Malvazija Istarska

Not surprisingly, given that the event is organized by Vinistra and held in the lovely Croatian seaside town of Poreč, Malvazija Istarska is typically the most common variety of Malvasia represented in the competition. Malvazija Istarska – or Malvasia Istriana – is native to an area that encompasses the Istrian peninsula of Croatia, western Slovenia, and northeast Italy (Friuli).

However, fine examples of other sub-varieties of Malvasia usually find their way to the competition and are a welcome reference point of comparison. This year’s event showcased examples of Malvasija Dubrovačka (Malvasia of Dubrovnik), Malmsey, and Malvasia Volcánica, in addition to the ubiquitous Malvazija Istarska.

Malvasija Dubrovačka

For the purposes of judging, the wines are organized into three categories:

1)  Still Dry Wines

2)  Natural Sweet Wines

3)  Liqueur Wines (Fortified Wines)

To ensure a perception of impartiality and to give the competition international creed, the International Organisation of Vine and Wine (OIV) sponsors the event and oversees the judging, which is conducted by teams of wine professionals, including sommeliers, journalists, wine buyers and restaurateurs.

(photo courtesy of Vinistra)

This year, the World of Malvasia competition was held April 27-30, 2011 and included a record number of submissions: 219 wines from five countries (Croatia, Slovenia, Italy, Portugal, and Spain).

“For the third consecutive year and with a record number of submissions, the World of Malvasia competition has further established itself as the premier forum for the contemplation, discussion, and evaluation of Malvasia as a grape variety and wine”, said Mario Staver, president of the Vinistra Evaluation Committee.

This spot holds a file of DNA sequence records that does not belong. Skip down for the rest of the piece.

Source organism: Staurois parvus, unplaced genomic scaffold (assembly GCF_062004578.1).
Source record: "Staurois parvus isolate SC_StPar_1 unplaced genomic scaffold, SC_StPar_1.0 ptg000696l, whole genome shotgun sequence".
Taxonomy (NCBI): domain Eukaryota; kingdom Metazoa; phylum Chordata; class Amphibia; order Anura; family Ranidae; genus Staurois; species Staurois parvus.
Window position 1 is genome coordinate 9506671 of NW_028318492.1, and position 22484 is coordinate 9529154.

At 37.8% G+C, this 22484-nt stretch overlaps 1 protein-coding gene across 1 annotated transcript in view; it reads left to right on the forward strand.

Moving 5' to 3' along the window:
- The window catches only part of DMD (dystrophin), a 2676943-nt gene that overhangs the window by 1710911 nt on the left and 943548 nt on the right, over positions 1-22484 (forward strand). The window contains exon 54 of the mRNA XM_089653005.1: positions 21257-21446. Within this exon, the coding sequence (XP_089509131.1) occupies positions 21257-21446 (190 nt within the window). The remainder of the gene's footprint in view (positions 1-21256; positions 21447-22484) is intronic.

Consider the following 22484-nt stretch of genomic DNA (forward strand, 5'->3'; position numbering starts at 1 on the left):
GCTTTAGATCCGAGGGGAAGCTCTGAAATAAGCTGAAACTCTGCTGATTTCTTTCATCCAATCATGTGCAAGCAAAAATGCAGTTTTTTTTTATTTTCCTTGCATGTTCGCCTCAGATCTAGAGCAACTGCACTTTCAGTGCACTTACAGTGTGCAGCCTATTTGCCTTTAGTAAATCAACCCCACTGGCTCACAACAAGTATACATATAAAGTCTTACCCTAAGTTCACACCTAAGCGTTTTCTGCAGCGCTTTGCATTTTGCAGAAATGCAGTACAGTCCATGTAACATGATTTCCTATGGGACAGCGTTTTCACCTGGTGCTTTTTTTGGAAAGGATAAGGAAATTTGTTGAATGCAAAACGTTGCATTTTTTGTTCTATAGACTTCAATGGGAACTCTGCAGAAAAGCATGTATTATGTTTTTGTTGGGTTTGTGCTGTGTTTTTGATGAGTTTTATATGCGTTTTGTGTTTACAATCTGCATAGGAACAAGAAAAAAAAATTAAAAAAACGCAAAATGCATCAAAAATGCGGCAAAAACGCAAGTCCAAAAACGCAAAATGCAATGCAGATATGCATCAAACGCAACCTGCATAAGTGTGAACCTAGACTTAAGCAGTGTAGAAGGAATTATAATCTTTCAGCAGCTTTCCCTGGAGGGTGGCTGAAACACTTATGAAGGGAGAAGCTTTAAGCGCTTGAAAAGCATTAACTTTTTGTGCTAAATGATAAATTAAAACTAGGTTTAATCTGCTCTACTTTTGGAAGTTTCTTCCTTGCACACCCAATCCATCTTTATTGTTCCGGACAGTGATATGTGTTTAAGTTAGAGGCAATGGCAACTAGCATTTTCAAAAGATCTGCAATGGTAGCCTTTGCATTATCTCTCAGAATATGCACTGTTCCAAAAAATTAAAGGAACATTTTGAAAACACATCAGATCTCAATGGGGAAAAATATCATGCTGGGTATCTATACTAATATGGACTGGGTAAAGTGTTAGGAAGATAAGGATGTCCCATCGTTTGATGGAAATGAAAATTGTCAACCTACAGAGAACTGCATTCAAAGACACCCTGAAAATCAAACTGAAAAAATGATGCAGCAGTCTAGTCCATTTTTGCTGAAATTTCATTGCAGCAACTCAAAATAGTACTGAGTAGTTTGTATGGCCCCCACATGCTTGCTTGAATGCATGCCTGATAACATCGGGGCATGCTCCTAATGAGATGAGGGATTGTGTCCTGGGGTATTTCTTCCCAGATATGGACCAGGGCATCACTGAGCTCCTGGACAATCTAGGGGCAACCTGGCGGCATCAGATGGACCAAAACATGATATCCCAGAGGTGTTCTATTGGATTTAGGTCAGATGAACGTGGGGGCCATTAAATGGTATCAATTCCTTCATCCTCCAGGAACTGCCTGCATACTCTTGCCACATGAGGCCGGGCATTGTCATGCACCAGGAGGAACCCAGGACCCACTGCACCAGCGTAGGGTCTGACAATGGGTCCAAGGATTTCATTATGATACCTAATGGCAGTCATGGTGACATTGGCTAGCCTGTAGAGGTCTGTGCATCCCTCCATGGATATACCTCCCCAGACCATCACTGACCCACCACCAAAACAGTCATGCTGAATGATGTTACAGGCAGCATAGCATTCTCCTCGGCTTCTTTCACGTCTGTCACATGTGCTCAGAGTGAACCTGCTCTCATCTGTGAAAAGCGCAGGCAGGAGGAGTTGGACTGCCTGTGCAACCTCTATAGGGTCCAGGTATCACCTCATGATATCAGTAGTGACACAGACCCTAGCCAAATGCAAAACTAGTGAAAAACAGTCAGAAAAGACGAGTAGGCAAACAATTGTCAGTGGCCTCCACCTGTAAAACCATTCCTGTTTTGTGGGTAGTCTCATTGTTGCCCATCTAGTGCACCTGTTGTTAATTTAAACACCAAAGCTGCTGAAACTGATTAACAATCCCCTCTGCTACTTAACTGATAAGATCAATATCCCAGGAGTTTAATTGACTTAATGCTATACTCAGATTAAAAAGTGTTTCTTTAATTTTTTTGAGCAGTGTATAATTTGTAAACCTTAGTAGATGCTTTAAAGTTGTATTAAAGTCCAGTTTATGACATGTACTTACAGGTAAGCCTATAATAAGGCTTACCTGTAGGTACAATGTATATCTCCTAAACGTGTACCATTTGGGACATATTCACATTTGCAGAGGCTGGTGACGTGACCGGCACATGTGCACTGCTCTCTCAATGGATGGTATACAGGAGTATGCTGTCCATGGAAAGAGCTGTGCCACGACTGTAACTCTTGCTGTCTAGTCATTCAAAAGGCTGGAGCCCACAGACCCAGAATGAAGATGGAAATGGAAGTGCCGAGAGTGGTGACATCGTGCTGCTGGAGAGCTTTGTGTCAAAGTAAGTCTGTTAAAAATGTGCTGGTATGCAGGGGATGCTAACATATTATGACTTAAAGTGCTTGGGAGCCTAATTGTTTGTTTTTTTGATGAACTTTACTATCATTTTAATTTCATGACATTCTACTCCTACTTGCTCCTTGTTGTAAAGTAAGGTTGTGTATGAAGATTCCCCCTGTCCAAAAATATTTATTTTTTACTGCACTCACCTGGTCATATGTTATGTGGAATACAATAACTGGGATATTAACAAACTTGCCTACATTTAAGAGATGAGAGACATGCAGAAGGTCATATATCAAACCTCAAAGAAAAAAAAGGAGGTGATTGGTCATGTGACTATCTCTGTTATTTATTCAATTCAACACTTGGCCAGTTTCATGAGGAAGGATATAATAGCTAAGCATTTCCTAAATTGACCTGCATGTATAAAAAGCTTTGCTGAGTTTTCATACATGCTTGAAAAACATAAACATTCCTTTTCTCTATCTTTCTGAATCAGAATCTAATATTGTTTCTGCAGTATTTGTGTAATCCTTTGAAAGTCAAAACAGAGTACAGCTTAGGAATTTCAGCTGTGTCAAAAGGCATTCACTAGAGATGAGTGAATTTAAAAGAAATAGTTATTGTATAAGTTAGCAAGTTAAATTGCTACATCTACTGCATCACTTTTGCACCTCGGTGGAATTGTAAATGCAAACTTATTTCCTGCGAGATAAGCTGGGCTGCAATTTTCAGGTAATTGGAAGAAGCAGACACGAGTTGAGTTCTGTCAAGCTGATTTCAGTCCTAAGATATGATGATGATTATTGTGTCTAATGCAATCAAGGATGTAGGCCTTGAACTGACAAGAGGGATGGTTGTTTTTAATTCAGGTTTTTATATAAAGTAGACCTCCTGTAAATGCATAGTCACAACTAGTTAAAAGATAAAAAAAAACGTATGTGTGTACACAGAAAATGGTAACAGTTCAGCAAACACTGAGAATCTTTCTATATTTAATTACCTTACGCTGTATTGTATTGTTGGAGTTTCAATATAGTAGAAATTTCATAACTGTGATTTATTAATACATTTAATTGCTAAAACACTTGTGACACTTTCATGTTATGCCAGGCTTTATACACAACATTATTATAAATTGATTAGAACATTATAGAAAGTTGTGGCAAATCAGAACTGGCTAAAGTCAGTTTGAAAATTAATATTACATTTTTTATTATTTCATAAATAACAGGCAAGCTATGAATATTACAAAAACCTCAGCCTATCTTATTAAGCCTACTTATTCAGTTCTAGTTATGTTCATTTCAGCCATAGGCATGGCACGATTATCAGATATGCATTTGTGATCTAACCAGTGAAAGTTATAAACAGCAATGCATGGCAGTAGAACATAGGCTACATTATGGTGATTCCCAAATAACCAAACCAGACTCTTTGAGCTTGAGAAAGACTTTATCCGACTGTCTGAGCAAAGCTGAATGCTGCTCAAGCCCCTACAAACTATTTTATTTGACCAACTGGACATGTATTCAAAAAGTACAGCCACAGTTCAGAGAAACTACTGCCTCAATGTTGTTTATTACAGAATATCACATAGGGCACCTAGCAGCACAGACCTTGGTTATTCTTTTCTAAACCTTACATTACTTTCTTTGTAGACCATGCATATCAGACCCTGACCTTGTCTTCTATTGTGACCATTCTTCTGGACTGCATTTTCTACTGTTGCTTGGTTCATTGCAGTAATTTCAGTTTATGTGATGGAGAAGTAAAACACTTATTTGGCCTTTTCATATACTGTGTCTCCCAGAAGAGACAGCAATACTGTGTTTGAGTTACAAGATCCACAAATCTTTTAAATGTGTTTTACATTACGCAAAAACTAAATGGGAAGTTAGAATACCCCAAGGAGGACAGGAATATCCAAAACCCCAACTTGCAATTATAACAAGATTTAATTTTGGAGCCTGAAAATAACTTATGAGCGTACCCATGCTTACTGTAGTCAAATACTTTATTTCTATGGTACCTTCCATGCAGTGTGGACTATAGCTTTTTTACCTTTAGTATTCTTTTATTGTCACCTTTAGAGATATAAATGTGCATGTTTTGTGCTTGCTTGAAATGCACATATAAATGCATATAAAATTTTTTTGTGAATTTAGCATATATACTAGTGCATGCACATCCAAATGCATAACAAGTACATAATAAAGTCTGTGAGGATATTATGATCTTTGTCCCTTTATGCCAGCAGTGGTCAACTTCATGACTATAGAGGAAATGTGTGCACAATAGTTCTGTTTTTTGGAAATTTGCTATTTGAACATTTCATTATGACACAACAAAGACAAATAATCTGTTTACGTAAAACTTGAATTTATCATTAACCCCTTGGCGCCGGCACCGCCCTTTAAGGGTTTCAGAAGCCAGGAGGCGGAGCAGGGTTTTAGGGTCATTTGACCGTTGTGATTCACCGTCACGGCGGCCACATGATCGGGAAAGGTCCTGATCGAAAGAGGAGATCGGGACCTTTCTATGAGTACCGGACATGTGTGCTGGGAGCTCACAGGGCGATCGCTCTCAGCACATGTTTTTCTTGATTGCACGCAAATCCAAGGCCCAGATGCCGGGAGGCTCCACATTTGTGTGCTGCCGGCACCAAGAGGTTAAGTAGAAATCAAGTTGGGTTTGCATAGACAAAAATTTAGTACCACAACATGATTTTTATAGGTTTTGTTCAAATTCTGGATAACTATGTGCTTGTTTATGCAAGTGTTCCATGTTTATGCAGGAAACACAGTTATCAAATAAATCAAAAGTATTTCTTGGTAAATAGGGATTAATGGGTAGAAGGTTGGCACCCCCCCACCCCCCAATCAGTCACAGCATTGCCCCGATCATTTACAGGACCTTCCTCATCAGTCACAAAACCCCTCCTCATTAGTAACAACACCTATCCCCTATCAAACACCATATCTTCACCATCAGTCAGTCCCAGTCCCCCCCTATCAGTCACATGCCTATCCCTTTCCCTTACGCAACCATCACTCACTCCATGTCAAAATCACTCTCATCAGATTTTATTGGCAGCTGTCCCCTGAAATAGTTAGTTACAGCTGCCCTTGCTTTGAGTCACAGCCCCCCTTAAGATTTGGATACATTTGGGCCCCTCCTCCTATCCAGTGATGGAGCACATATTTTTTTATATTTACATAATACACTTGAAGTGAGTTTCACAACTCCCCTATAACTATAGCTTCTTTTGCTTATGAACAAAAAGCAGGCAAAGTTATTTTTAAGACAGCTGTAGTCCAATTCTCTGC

On May 13, 2011, at a formal ceremony on the opening day of the 18th annual Vinistra wine expo, the 2011 World of Malvasia winners were announced.

Of the 219 wines submitted for judgment, a total of 65 received medals, with Gold medals awarded to 43 wines and Silver medals to 22 wines.

Croatia dominated with a total of 32 Gold and 17 Silver medals. Italy received four Gold and two Silver medals, while Slovenia followed with three Gold and three Silver – all in the “Still Dry Wines” category. Portugal finished with three Gold medals, while Spain scored one Gold medal in the “Liqueur Wines” category.

(photo courtesy of Vinistra)

“When you look at the results of this year’s competition, it is evident that the average quality of the wines continues to improve. In other words, year-after-year Istrian producers are producing better and better wines. That is a trend that I am sure will continue,” said Ivica Matošević, president of Vinistra.

Taking the only “Grand Gold” medal was a dessert wine from Croatia, the 2009 Vin de Rosa by Sergio Delton – a little-known producer from Vodnjan in Istria. At 92 points, the Vin de Rosa was the highest scoring Malvasia wine of the competition.

The second-highest scoring Malvasia wine (90.67 points) was 10-year old non-vintage Madeira from Justino’s in the “Liqueur Wines” category. The third-highest score (89.83 points) went to a Malvasia Volcánica wine: the 1956 Canari from Bodegas El Grifo in Spain.

Keeping with the underdog theme, two relatively unknown producers – M&G International from Umag, Croatia and Franko Radovan from Višnjan, Croatia – each (with 89.6 points) took home a Gold Medal for their 2010 vintages in the “Still Dry Wines” category.

Franko Radovan (photo by Cliff Rames)

(Side note: Franko Radovan’s home and winery are in a village just outside of Višnjan, a hamlet called Radovani. Yes, Franko – like the more-famous Moreno Coronica – has a village named after him too!)

The only other producer to achieve the 89-point threshold was Benvenuti, a winery in the medieval hillside town of Motovun in Istria, Croatia. Their sweet 2009 Malvazija Istarska was awarded 89.5 points, putting it in second place in the “Natural Sweet Wines” category and making it the fifth-highest score of the competition.